"Velikovsky has suggested that, many thousands of years ago but still within human memory, Earth might have been a satellite of Saturn. [..] We are now supposing that the Central Fire was Saturn, that Earth was in orbit around Saturn and always kept the same face toward Saturn, and that Saturn (with Earth) revolved around the Sun in one "year". Day and night would be solar phenomena, but caused by the revolution of Earth around Saturn. Even at night Saturn would provide illumination to the part of Earth that always faced Saturn."[19]
"Saturn did not move on its present remote orbit, but ruled as the central sun around which the other heavenly bodies visually revolved"[20]
"It is understood that Velikovsky believed the Earth and Saturn to have once moved in close proximity, with the Earth perhaps revolving as a Saturnian moon. [..] The Saturn Myth .. proposes that Saturn - fixed at the celestial pole - loomed massively overhead, a central sun venerated by all mankind. Evidence is presented there for a Saturnian "polar configuration" as the source of early civilization's dominant symbols. "[21]

Models

Polar configuration

A co-linear model of the Saturn / Venus/ Mars / Earth system is shared by a several researchers, including David Talbott, and Dwardu Cardona. Fred Jueneman has jocularly described it as a 'planetary shish kebab'.[22] Talbott describes:

".. the polar configuration as I have come to visualize it[..] involves three planets - Earth, Mars, and Saturn - rotating on a common axis extending "out" or "down" from Jupiter (or "up"; the ideas are relative)."[23]

Cardona notes that:

"Talbott's model, in which the co-axial Saturnian system is made to orbit Jupiter equatorially as a rigid rod, received something of a dubious boost from the structural dynamicist Robert Grubaugh, who specializes in placing satellites into orbit.[24] In this scheme, the two co-axial planets, that is Saturn and Earth, are made to revolve about Jupiter "in a line synchronous with Jupiter's orbit around the sun. [..] Several calculations were performed by Grubaugh to "demonstrate that the alignment is feasible according to the laws of Newtonian gravitation"[25]

Cardona continues:

"In 1999, Emilio Spedicato, physicist and head of mathematics at the University of Bergamo, Italy .. produced an impressive an impressive array of equations which, at least numerically, were found to be in agreement with the Saturnian polar model.[26] [..] a year later, Spedicato teamed up with Antonio Del Popolo, an astrophysicist who was then also at the University of Bergamo, in a further attempt to quantify the inherent stability of the proposed Saturnian co-axial system and,[27] more importantly, to see how long the system would have remained stable." [28]

Earth as Saturn's satellite (Modified-Philolaos model)

Similar to Velikovsky's model, Tresman and Newgrosh describe theirs as:

".. the Earth orbited as a satellite of proto-Saturn [..] a development of ideas first formulated by Harold Tresman late in 1972, which led to his visualising the Earth in a "locked" orbit around Saturn - i.e., same face always towards the primary - at a time (within human memory) when Saturn was without its rings and Earth without its Moon".[8]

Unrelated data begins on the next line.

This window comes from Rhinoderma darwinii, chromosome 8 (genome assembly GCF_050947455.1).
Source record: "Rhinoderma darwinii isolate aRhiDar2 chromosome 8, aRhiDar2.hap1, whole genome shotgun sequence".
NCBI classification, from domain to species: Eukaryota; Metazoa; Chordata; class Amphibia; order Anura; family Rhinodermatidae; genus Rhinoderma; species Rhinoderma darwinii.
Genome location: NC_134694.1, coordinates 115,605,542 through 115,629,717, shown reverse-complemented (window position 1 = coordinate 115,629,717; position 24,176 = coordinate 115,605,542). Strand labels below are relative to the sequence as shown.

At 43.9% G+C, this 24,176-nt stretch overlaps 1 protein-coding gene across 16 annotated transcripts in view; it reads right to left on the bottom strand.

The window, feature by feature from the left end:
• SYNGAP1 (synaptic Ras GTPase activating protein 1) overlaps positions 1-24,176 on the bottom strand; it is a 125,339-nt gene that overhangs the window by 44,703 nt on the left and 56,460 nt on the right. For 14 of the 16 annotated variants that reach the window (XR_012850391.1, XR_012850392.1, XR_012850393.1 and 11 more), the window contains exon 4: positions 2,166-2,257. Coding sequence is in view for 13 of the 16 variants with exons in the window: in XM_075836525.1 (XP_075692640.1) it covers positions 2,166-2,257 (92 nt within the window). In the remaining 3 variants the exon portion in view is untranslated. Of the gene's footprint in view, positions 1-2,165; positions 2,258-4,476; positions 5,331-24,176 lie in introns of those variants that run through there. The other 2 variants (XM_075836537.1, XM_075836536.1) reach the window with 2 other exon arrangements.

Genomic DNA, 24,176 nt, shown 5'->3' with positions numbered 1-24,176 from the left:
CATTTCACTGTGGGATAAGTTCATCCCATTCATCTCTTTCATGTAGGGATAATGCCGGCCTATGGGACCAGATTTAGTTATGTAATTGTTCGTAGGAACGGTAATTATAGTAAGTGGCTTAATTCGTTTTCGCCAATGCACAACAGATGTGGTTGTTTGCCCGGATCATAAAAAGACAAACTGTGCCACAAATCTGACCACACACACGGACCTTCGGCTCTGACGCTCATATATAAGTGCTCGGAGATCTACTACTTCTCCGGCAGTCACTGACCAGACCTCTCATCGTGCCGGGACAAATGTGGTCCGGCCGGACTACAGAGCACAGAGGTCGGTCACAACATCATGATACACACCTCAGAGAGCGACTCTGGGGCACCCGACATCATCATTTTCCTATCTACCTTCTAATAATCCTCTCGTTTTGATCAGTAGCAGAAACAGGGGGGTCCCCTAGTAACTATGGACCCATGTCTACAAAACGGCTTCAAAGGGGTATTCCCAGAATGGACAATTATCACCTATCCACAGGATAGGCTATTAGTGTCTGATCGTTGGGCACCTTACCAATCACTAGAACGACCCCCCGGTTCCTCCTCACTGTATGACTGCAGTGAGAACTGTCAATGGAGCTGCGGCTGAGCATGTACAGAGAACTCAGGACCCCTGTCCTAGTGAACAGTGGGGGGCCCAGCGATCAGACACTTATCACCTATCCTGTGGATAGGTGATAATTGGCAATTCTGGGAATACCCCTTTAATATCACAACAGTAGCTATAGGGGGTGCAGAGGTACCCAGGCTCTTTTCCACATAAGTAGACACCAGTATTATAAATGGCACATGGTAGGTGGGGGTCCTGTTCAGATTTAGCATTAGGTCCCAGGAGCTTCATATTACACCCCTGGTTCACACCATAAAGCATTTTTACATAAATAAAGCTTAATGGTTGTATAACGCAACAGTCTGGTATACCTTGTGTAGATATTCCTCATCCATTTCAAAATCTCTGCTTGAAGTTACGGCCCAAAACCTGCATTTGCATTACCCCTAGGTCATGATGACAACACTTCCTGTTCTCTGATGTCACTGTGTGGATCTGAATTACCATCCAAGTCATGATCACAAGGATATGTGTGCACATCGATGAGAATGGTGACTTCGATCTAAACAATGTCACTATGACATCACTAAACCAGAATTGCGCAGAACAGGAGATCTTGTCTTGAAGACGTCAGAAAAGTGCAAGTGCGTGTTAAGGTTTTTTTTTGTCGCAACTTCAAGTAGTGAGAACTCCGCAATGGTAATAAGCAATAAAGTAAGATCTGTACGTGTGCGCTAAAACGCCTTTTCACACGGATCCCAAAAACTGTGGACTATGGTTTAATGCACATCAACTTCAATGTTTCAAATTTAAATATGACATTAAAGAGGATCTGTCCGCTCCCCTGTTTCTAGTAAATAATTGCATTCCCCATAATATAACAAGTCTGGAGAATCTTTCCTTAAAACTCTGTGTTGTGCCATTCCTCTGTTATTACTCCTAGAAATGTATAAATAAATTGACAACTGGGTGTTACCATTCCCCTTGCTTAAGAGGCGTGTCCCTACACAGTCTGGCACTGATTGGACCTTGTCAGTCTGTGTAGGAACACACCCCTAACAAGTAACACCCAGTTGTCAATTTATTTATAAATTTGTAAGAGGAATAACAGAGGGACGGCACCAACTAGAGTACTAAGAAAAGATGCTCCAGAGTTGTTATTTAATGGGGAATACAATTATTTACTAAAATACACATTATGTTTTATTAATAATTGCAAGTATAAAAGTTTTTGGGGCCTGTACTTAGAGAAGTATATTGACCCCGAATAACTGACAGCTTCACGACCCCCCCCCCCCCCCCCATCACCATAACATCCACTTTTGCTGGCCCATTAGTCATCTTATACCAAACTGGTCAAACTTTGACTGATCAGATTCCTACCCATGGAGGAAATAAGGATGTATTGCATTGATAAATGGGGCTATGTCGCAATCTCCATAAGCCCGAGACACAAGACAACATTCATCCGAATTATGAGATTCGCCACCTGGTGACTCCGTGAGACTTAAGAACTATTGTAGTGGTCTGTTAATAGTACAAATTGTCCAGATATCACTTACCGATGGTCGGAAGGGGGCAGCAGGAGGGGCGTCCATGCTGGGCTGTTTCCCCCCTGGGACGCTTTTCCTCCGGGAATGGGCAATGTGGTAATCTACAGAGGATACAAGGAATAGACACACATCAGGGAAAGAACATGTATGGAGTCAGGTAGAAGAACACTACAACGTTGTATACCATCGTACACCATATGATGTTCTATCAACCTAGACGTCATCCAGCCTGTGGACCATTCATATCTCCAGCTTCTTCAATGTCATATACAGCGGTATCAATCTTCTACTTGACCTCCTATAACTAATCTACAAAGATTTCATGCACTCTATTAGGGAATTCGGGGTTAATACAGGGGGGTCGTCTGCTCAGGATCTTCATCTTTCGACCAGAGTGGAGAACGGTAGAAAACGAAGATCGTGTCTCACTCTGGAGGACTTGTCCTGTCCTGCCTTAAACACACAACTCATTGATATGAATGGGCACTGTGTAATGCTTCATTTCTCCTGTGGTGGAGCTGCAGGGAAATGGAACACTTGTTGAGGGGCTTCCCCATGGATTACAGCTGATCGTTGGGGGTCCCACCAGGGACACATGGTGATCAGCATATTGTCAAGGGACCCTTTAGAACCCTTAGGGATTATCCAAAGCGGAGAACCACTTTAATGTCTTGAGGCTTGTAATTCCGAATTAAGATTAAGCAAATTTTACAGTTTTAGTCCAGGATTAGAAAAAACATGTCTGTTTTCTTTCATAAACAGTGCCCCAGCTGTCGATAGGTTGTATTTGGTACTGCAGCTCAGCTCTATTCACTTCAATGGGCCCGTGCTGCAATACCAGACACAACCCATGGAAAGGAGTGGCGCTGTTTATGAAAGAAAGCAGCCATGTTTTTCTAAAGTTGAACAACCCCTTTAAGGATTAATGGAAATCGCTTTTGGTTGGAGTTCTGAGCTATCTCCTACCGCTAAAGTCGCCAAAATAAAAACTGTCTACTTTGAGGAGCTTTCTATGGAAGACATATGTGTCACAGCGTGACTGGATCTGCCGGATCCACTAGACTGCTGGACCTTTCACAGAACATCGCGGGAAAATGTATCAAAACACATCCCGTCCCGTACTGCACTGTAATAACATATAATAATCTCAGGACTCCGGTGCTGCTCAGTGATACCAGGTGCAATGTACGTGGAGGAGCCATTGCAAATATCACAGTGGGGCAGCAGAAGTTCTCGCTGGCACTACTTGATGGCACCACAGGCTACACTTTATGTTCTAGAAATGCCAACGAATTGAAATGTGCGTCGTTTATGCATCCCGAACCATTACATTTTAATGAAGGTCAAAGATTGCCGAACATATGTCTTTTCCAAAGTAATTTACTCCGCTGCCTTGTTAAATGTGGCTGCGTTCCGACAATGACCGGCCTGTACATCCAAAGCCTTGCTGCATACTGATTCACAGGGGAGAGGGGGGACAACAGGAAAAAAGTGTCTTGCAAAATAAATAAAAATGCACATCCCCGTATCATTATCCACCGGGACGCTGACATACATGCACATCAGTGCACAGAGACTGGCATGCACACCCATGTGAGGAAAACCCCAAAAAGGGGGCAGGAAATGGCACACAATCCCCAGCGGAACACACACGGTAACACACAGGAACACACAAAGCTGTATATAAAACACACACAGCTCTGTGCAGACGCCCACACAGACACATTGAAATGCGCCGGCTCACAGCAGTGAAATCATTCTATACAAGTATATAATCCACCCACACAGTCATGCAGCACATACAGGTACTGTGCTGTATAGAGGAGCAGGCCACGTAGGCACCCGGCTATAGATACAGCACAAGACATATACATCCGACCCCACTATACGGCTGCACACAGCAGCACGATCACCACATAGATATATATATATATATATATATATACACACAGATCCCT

Lynn E. Rose describes his model thus:

"The 'modified-Philolaos' model is easy to summarise: Earth once orbited Saturn, always keeping the same face toward Saturn, which thus appeared stationary to any observers in that hemisphere, with Eden/Aden as the sub- Saturnian point. The Moon and other bodies may also have orbited Saturn but were probably farther out than the orbit of Earth. Saturn itself would have orbited the Sun. Saturn, much larger then than now, would have functioned as a Sun of Night. Not only would it have reflected sunlight but also it would have emitted light of its own. Both the rotation and the revolution of Earth were left-handed, so that the Sun, the Moon (if it was there) and any planets that were there all rose in the west and set in the east. [..]"[29]

Barbell model

Dwardu Cardona recalls that:

".. in January of 1980, the electrical engineer and mathematical statistician, Chris Sherrerd, sent a most surprising letter to Kronos .. "The Plausibility of the Polar Saturn"[30] .. stating that such a planetary system was "not only plausible but likely." He considered that a linear configuration, with Jupiter and Saturn at one end and Earth in the middle, "is a feasible and stable arrangement according to well-know principles of modern physics."[31]

Cardona continues:

"Robert Discoll, a physicist from Caltech [..] it is the Saturn-Jupiter barbell formation that he saw fit to analyze through a series of mathematical-physical equations.[32] [..] According to Driscoll, the Saturnian system came into being within the Solar System itself when an unnamed gaseous super-giant went through nuclear fissioning, thus instigating a series of minor calamities resulting [..] in Earth being captured between Jupiter and Saturn."[33]

Criticisms

Roger Ashton writes:

".. writers as David N. Talbott, Dwardu Cardona and others have produced several divergent versions of planetarily reconstructed myth in which Saturn is situated at the Earth's north celestial pole. The latter seems quite preposterously at odds with gravitation, which would not allow Saturn and the rotational pole of Earth to remain immobile with respect to each other."[34]

Rose has criticised the co-linear model:

"Other Saturn theories have Earth's north rotational pole pointed at Mars, with Venus, Saturn and Jupiter lined up directly behind Mars. Several variants of this have been proposed over the years, notably by Frederic Jueneman, David Talbott, Dwardu Cardona and Ev Cochrane, the last two of whom will be speaking tomorrow, as will Wal Thornhill who, along with Robert Driscoll, Emilio Spedicato and Robert Grubaugh, have given support to the theory from the technical side. Nonetheless, I have several criticisms of this kind of Saturn theory. The key issues for me are nomenclature, stability, myth, and transference. [..]"